If anything, I'd argue we need more than 2 seconds now, precisely because of all the things in the car that are vying for your attention. Plus, it has been demonstrated that if people would maintain more following distance, we wouldn't see the standing waves of slow moving traffic - the first person brakes hard, the second can brake more easily, the third just hits the brakes enough to light the brake lights, the fourth just taps their brake pedal and then takes their foot off the gas, the fifth just eases off the gas, and instead of a long-lived clump of cars going slowly (with fresh cars entering the clump, and cars leaving - hence the "standing wave") you just have smooth flow.

          1. Dr. Mouse Silver badge

            Re: Safe driving distance

            As far as I am aware, the 2 seconds is the length of time it takes for you to stop. I.e. if he stopped instantly, you would stop in time.

            I am not certain of this, so correct me if I'm wrong.

            1. JetSetJim Silver badge

              Re: Safe driving distance

              The arbitrary stopping distance of the 70mph theoretical car that the driving test uses is 96m. 70mph is 31metres per second. So without touching your brakes it will take 3+ seconds to travel that distance. Slowing to zero linearly will give you an average speed of 35mph, or 15.6 metres per second. This gives you a result of around a smidge over 6 seconds to stop (rounding errors likely in the calcs).

    2. Captain Scarlet Silver badge

      Re: Safe driving distance

      Shame the bit of tape doesnt stop people invading my 2 second space, I tend to leave a 2 second gap but when some idiot steals it I treat them as my buffer as all that happens is you increase the gap and someone else steals it so why bother (Certainly inside of the M25).

  9. Jim 48

    Seems like a half decent idea but my main problem with this kind of thing (and the huge sat navs that you can get) is the amount of windscreen "real estate" they take up. At least with a sat nav it can be tucked in a corner where it's not going to block the view but having a massive Desire HD (which is what I have as well) stuck in the middle in the screen would hide cyclists, bikers, pedestrians etc.

    I might give it a go though if I can site it so the camera can see the road but so can I.

  10. g.marconi

    Front-facing camera at last !

    At last for all those who are confused about the question of which way a camera is looking....this app clearly demonstrates that the front-facing camera is on the back of the phone NOT the little one on the screen-side of the phone. (All cameras use the front-facing lens after all otherwise we would

    all be taking pictures of the view behind us!)

  11. Richard Cartledge
    Black Helicopters

    MOSSAD spyware? Why does it need internet to send your movements 'home' when there is no operational reason?

    1. Peter 66

      because you have the option to upload your data to the website to compare with other journeys, some bean counters like to have excel spreadsheets with this type of stuff. It mentions this fact in the article (the journey logging online, not the bean counter stuff)

  12. Andrew Lobban

    Words fail me!

    This is not a good idea, this is the polar opposite of a good idea. Anything, and i do mean anything that gives reason to look away from the windscreen is a terrible idea. The concept of a hud to project speed and other small amounts of data onto the windscreen serves the very purpose of preventing you from having to glance down. This is not integrated enough, neat enough or useful enough to be anything more than a distraction.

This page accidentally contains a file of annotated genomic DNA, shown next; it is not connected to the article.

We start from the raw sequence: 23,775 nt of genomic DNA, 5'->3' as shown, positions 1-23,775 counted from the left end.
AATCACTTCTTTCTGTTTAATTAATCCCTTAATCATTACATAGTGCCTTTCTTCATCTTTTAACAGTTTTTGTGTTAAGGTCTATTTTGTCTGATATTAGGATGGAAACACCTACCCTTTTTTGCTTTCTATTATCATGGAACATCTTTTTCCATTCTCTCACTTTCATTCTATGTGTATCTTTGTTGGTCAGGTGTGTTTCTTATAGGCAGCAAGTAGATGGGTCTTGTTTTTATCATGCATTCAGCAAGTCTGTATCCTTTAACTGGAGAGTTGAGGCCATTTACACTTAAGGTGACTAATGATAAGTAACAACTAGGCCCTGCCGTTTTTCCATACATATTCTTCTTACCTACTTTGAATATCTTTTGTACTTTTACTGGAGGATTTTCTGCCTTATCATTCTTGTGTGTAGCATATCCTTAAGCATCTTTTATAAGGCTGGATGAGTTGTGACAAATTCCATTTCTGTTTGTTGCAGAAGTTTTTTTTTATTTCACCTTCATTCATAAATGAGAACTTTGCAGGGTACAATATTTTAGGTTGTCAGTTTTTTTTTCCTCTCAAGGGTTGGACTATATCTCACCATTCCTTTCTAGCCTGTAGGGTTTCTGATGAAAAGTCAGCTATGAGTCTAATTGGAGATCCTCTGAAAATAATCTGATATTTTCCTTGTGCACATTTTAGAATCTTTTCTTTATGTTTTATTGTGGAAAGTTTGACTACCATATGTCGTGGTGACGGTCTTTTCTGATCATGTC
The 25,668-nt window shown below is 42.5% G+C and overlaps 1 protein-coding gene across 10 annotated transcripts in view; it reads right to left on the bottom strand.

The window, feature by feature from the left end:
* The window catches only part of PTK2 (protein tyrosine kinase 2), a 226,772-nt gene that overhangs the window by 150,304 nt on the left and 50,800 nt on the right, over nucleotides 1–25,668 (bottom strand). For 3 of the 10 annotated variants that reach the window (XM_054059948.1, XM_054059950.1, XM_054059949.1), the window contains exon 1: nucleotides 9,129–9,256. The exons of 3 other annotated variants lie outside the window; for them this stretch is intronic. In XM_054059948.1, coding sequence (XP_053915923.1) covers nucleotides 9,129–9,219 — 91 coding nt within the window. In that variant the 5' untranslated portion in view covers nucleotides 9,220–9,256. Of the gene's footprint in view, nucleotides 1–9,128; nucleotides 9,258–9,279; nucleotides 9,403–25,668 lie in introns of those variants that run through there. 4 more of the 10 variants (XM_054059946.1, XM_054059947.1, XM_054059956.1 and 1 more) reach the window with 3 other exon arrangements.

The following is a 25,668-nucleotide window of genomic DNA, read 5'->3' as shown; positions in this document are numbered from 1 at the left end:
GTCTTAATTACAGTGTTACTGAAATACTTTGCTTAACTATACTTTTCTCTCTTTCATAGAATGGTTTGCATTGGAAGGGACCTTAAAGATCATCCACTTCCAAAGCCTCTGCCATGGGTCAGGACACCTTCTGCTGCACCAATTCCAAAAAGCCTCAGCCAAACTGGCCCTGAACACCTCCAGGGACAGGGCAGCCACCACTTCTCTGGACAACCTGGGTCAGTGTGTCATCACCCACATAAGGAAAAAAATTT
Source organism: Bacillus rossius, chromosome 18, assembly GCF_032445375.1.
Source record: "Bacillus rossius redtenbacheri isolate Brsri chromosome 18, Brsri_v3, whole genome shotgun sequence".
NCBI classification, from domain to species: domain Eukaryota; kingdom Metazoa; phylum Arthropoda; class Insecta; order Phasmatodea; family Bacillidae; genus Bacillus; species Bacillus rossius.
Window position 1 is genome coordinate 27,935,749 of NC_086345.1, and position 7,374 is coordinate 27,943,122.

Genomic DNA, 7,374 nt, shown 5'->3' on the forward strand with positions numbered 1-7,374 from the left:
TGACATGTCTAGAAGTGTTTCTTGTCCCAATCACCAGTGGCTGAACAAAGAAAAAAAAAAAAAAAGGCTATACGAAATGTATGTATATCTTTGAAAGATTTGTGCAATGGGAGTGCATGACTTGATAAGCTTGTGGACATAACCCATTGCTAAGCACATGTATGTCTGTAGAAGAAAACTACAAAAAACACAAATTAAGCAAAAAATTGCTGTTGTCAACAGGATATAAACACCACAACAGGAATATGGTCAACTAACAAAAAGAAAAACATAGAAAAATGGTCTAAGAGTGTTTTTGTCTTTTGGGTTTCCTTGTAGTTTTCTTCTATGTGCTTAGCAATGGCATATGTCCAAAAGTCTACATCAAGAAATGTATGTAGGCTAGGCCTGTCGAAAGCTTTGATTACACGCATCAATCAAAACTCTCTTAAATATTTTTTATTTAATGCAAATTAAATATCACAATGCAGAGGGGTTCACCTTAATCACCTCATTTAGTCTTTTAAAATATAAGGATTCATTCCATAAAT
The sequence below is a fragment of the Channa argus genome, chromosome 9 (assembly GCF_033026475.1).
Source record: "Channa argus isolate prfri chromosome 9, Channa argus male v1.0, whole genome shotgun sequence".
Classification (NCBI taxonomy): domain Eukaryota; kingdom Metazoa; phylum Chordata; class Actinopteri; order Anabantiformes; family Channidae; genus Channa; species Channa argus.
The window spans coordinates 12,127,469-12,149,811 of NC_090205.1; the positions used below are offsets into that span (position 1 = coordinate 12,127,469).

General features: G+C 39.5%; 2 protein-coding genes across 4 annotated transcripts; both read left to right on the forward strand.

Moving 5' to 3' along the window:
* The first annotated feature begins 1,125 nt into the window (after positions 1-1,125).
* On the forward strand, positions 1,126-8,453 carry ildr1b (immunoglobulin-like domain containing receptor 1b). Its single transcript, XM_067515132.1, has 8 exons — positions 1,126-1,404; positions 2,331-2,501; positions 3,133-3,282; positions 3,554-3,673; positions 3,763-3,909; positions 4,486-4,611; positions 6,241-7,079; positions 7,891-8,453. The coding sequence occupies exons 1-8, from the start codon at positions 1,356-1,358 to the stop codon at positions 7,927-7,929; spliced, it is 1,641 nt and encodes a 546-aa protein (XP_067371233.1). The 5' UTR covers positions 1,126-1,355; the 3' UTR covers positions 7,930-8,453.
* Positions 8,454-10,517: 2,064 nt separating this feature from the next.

Sorry officer i hit the back of your car, because my phone failed to warn me quickly enough that i was too close...

    Icon because it kind of looks like the front of a car, a car that id dangerous because the driver is watching a video of whats going on ahead rather than simply looking out the much larger and clearer windscreen!

  13. Paul Westerman

    Don't worry

    I get 'Item not found' in the Market anyway.

    1. This post has been deleted by its author

  14. Anonymous Coward
    Anonymous Coward

    safe distence?

    the thing that drives me into rage more than anything when it comes to motorway driving is the safe distances your supposed to leave... as soon as you leave a safe gap, some nobhead is in it....

  15. Shakje

    Ok, let's get some perspective here

    I fully agree that looking at something on your dash is a pretty bad idea, however...

    ...people use satnavs, they have kids in the back, they hear a noise behind them, they're distracted by someone powering towards them on a bike or in an Audi, there are loads of reasons someone might not be looking out the windscreen, and, while it might not be great to add to those, having an audio alert for that odd moment where you're not giving the road your full attention and someone starts breaking in front of you, then having an audio alert could really prevent accidents.

    Also, why do we put up with people who roll out the tired old "but I'm a perfectly good driver without any gadgets, so what's the point" argument. Seriously, how many times when you've used that argument has someone walked up to you, put a gun to your head and forced you to buy the app? If you don't think you need it, don't get it. If you really don't think that a gadget of any type can assist in driving don't get it, but don't complain about it for pity's sake. I'm also going to assume that you don't need lighting because gaslamps will do? Got it.